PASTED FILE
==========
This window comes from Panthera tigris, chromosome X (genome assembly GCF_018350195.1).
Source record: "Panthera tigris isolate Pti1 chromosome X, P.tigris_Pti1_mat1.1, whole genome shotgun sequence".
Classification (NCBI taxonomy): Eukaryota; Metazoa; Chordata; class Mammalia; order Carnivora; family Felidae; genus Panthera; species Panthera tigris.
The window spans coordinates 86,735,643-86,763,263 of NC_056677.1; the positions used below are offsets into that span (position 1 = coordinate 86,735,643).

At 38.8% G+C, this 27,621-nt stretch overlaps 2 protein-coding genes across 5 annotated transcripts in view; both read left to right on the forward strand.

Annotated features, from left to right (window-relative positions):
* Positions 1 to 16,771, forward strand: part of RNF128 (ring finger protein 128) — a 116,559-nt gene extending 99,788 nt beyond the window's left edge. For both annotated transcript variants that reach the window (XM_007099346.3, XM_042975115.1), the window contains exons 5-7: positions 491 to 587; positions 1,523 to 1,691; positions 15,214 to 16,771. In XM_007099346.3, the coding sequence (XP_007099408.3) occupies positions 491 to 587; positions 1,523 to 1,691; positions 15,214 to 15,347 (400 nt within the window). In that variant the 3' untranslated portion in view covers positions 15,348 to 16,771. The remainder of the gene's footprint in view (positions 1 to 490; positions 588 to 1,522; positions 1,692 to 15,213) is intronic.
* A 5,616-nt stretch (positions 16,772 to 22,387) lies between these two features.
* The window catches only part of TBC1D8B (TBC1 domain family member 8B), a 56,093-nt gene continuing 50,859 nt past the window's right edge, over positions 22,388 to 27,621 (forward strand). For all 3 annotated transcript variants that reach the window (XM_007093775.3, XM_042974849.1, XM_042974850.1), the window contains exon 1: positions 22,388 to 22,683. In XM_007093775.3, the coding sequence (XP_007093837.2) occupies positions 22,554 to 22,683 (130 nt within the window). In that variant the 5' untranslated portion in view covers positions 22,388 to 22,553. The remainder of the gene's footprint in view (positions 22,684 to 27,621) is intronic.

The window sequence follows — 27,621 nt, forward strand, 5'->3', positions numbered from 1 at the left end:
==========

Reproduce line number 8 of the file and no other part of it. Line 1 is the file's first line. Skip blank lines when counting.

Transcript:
* A 5,616-nt stretch (positions 16,772 to 22,387) lies between these two features.